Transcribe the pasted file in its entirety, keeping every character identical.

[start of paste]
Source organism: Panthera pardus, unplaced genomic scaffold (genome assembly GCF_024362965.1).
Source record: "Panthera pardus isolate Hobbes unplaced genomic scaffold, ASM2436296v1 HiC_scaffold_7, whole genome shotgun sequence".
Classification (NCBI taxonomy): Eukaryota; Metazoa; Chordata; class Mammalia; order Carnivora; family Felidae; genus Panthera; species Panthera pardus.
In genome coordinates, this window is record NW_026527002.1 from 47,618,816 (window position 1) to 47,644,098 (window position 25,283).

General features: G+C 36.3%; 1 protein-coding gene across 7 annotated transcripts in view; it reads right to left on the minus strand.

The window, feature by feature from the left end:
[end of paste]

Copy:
Source organism: Panthera pardus, unplaced genomic scaffold (genome assembly GCF_024362965.1).
Source record: "Panthera pardus isolate Hobbes unplaced genomic scaffold, ASM2436296v1 HiC_scaffold_7, whole genome shotgun sequence".
Classification (NCBI taxonomy): Eukaryota; Metazoa; Chordata; class Mammalia; order Carnivora; family Felidae; genus Panthera; species Panthera pardus.
In genome coordinates, this window is record NW_026527002.1 from 47,618,816 (window position 1) to 47,644,098 (window position 25,283).

General features: G+C 36.3%; 1 protein-coding gene across 7 annotated transcripts in view; it reads right to left on the minus strand.

The window, feature by feature from the left end: